Tag Archives: Maus

Coming up Sunday: Adventures in Vexillology

This Sunday, in light of the closing ceremony of the Olympics and the attendant parade of nations, my friend Brandon and I will each be ranking our 10 favourite national flags on our respective blogs.

Here’s the thing: Brandon, who is a web designer, will be ranking the flags aesthetically, from a design perspective. I will be basing my rankings on the use of historical and political symbolism. There will no doubt be significant differences between our rankings. The only question is: Will there be any overlap?

Of course, I won’t reveal any of my picks until Sunday (I presume Brandon has taken similar steps to prevent leaks and discourage whistleblowers), but here are the factors I’ll be considering when choosing my top 10 flags:

Use of unique symbolism

Does the flag reflect the country’s unique circumstances? Can you learn something about the country’s history, politics or geography from the flag?

Is there really nothing else to see in the South Pacific other than the southern cross in the sky?  Ooh, your flag has an eagle on it? How original!

Originality in symbolism of colours

Of course, every country’s flag is intended to be full of meaning. But it seems like the symbolism of many flag’s colours tends to be pretty similar. I give high marks to flags whose colours have meanings that deviate from the standard interpretations.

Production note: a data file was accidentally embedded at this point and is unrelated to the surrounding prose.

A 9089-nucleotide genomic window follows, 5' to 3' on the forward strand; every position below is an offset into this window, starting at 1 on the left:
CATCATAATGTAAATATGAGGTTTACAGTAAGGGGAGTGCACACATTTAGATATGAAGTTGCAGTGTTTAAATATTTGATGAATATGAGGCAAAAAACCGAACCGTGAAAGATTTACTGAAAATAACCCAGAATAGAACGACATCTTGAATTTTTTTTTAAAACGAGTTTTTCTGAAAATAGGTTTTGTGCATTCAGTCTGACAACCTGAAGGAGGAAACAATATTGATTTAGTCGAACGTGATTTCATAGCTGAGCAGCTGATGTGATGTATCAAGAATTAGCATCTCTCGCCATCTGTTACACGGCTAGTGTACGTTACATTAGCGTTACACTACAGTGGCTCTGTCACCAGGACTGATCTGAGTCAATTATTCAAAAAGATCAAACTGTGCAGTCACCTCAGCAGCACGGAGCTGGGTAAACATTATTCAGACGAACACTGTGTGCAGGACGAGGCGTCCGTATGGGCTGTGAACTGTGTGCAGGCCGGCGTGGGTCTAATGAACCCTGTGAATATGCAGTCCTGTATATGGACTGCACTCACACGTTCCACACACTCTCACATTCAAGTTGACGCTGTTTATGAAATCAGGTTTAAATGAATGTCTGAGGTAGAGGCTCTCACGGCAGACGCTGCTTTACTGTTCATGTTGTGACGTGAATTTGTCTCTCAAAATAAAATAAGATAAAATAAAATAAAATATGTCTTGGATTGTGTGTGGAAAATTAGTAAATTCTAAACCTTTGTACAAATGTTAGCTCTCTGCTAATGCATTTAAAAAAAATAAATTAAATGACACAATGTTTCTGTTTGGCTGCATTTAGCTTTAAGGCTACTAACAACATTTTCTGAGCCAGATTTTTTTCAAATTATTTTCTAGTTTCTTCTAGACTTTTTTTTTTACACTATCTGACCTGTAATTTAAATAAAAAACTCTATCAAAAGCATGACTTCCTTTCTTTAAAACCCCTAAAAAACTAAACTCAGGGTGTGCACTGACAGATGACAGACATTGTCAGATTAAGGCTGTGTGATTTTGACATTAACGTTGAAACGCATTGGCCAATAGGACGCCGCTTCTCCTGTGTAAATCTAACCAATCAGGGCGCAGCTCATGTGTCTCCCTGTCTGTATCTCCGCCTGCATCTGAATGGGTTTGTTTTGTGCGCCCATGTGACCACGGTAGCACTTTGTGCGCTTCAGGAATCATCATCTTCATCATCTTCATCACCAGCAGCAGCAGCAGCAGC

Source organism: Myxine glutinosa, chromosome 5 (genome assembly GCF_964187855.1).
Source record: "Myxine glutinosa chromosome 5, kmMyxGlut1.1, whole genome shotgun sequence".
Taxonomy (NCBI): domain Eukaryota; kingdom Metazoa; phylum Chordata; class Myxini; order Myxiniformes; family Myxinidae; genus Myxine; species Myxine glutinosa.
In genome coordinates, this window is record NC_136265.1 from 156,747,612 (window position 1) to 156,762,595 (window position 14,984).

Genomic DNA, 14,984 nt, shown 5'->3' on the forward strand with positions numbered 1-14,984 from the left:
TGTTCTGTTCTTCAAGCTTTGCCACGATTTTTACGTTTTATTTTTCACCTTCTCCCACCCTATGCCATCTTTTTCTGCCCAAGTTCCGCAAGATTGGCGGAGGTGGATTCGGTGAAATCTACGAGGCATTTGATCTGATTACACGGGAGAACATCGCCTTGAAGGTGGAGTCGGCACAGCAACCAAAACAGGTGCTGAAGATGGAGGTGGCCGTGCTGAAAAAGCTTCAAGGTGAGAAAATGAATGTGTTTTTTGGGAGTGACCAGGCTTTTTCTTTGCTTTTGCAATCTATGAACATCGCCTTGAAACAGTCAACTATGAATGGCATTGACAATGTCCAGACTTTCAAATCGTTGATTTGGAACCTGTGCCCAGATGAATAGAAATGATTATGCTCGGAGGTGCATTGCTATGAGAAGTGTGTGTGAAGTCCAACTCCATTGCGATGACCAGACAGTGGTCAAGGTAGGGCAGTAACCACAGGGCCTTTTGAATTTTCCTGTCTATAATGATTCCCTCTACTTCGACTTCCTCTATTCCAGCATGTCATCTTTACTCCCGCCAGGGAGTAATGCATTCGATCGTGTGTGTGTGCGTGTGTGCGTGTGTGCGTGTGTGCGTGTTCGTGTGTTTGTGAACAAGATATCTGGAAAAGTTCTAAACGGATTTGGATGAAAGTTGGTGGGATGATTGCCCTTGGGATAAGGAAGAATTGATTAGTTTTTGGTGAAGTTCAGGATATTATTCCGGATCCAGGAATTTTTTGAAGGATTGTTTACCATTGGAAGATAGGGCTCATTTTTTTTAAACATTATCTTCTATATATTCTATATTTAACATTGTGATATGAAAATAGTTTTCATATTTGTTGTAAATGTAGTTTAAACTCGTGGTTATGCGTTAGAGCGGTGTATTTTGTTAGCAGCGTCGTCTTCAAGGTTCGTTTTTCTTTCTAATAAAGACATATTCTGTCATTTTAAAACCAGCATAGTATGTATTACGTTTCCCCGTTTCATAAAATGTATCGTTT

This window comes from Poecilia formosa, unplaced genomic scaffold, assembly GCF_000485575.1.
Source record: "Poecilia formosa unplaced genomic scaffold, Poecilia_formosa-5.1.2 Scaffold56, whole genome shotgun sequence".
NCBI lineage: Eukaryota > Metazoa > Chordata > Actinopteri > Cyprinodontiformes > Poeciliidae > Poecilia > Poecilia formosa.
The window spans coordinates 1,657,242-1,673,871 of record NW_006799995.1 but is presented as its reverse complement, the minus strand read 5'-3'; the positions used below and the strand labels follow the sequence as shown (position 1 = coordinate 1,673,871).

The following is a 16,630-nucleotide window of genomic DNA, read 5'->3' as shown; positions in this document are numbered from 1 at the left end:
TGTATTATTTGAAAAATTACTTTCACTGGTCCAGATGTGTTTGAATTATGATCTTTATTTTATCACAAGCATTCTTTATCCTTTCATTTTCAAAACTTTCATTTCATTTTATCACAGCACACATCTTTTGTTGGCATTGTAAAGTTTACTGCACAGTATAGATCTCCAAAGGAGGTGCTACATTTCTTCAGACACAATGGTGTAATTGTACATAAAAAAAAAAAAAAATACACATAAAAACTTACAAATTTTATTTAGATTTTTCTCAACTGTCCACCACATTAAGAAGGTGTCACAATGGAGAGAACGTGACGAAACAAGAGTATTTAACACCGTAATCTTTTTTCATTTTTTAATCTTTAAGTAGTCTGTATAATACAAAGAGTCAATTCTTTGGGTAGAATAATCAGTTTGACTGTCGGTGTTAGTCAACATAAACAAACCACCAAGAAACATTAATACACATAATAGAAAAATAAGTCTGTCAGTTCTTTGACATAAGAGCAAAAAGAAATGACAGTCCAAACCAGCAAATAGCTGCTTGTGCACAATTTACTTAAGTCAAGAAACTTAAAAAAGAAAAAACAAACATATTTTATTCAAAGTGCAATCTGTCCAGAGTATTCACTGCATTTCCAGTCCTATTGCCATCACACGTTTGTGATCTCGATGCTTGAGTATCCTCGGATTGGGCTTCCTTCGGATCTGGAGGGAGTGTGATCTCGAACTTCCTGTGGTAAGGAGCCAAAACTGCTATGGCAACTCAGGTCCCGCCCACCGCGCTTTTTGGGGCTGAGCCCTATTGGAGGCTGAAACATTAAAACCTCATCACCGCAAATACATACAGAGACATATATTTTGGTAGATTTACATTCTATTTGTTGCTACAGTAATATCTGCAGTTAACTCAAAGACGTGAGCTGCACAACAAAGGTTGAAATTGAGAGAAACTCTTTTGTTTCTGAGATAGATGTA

Oh, oh, let me guess! The blue stands for the sky! The green stands for the land! And could it be that the red is for the blood your soldiers have shed?

Potency of political symbolism

Once again, all flags have some symbolic meaning, but many have rather banal and obvious symbols. Sure, a stylised representation of some topographical feature in your country is nice, but I prefer something that has multiple layers of meaning and that makes a statement about your country’s view of itself and its place in the world.

So these are my criteria. If you have a blog, and think you have some other perspective on how national flags should be ranked, then by all means, join this fool’s errand, and send us a link to your estimation of the vexillological victors.


An Open Question on European Ancestry

I recently discovered yet another site on which it is possible to waste your precious time while feeling like you’re learning something. The site is called Dynastree and allows you to map the distribution of surnames in the US, Canada, and a few European countries.

As you can imagine, it’s easy to get carried away searching the maps for your surname, your spouse’s, your mother’s maiden name, your grandmothers’ maiden names, et cetera, et cetera.

But as I was whiling away the minutes, I noticed a few trends which demand some analysis.

First, here is the distribution of the name “Maus” in the US:

The Mice first came to the US in the mid-19th century and settled primarily in Minnesota and Wisconsin. As you can see, they are still mostly concentrated in that same area, although there are also significant concentrations in a few magnetic states in the Northeast, as well as California and Florida.

Next, here is the distribution of the name “Ament,” which is my maternal grandmother’s maiden name:

The Aments came to the US at about the same time as the Mice, settled in the same general areas, and to this day, have a similar distribution across the US.

Both the Maus and Ament clans have only been in the US for a little over 150 years, which perhaps explains why neither has spread too significantly beyond their initial settlements in the US.